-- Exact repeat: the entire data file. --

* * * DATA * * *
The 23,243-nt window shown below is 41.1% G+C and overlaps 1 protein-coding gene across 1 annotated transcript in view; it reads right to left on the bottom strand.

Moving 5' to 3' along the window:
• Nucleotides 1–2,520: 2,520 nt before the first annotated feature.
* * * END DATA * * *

The 23,243-nt window shown below is 41.1% G+C and overlaps 1 protein-coding gene across 1 annotated transcript in view; it reads right to left on the bottom strand.

Moving 5' to 3' along the window:
• Nucleotides 1–2,520: 2,520 nt before the first annotated feature.